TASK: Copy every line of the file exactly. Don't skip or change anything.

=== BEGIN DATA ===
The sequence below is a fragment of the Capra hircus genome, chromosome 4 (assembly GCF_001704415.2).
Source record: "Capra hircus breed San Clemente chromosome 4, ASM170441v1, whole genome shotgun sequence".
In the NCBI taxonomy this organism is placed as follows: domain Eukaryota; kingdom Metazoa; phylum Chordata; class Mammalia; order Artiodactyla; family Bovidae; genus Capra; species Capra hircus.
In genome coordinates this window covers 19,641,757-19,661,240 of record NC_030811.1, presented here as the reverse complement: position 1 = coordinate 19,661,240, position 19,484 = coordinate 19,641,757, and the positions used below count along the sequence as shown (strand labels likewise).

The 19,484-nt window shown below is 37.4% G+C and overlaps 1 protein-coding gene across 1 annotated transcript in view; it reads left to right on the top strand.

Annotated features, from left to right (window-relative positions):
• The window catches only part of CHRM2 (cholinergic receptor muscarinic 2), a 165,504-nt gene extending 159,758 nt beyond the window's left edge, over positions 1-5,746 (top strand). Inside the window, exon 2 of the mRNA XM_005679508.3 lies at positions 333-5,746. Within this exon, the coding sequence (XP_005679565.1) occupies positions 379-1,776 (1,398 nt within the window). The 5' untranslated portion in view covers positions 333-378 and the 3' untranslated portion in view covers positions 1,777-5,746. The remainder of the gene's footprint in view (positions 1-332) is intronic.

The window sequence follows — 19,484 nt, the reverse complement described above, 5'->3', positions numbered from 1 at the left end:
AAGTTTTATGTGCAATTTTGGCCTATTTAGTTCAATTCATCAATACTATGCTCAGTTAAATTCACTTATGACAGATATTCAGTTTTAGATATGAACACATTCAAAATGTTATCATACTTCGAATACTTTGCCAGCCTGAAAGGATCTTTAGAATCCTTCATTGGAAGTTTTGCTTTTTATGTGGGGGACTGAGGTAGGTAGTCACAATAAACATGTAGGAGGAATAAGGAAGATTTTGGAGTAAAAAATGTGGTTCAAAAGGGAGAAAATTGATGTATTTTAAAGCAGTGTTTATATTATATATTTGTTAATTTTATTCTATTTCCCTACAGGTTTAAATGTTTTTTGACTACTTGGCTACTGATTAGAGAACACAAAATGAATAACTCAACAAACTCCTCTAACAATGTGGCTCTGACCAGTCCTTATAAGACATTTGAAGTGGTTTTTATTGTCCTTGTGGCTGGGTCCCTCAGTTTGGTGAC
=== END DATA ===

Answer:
The sequence below is a fragment of the Capra hircus genome, chromosome 4 (assembly GCF_001704415.2).
Source record: "Capra hircus breed San Clemente chromosome 4, ASM170441v1, whole genome shotgun sequence".
In the NCBI taxonomy this organism is placed as follows: domain Eukaryota; kingdom Metazoa; phylum Chordata; class Mammalia; order Artiodactyla; family Bovidae; genus Capra; species Capra hircus.
In genome coordinates this window covers 19,641,757-19,661,240 of record NC_030811.1, presented here as the reverse complement: position 1 = coordinate 19,661,240, position 19,484 = coordinate 19,641,757, and the positions used below count along the sequence as shown (strand labels likewise).

The 19,484-nt window shown below is 37.4% G+C and overlaps 1 protein-coding gene across 1 annotated transcript in view; it reads left to right on the top strand.

Annotated features, from left to right (window-relative positions):
• The window catches only part of CHRM2 (cholinergic receptor muscarinic 2), a 165,504-nt gene extending 159,758 nt beyond the window's left edge, over positions 1-5,746 (top strand). Inside the window, exon 2 of the mRNA XM_005679508.3 lies at positions 333-5,746. Within this exon, the coding sequence (XP_005679565.1) occupies positions 379-1,776 (1,398 nt within the window). The 5' untranslated portion in view covers positions 333-378 and the 3' untranslated portion in view covers positions 1,777-5,746. The remainder of the gene's footprint in view (positions 1-332) is intronic.

The window sequence follows — 19,484 nt, the reverse complement described above, 5'->3', positions numbered from 1 at the left end:
AAGTTTTATGTGCAATTTTGGCCTATTTAGTTCAATTCATCAATACTATGCTCAGTTAAATTCACTTATGACAGATATTCAGTTTTAGATATGAACACATTCAAAATGTTATCATACTTCGAATACTTTGCCAGCCTGAAAGGATCTTTAGAATCCTTCATTGGAAGTTTTGCTTTTTATGTGGGGGACTGAGGTAGGTAGTCACAATAAACATGTAGGAGGAATAAGGAAGATTTTGGAGTAAAAAATGTGGTTCAAAAGGGAGAAAATTGATGTATTTTAAAGCAGTGTTTATATTATATATTTGTTAATTTTATTCTATTTCCCTACAGGTTTAAATGTTTTTTGACTACTTGGCTACTGATTAGAGAACACAAAATGAATAACTCAACAAACTCCTCTAACAATGTGGCTCTGACCAGTCCTTATAAGACATTTGAAGTGGTTTTTATTGTCCTTGTGGCTGGGTCCCTCAGTTTGGTGAC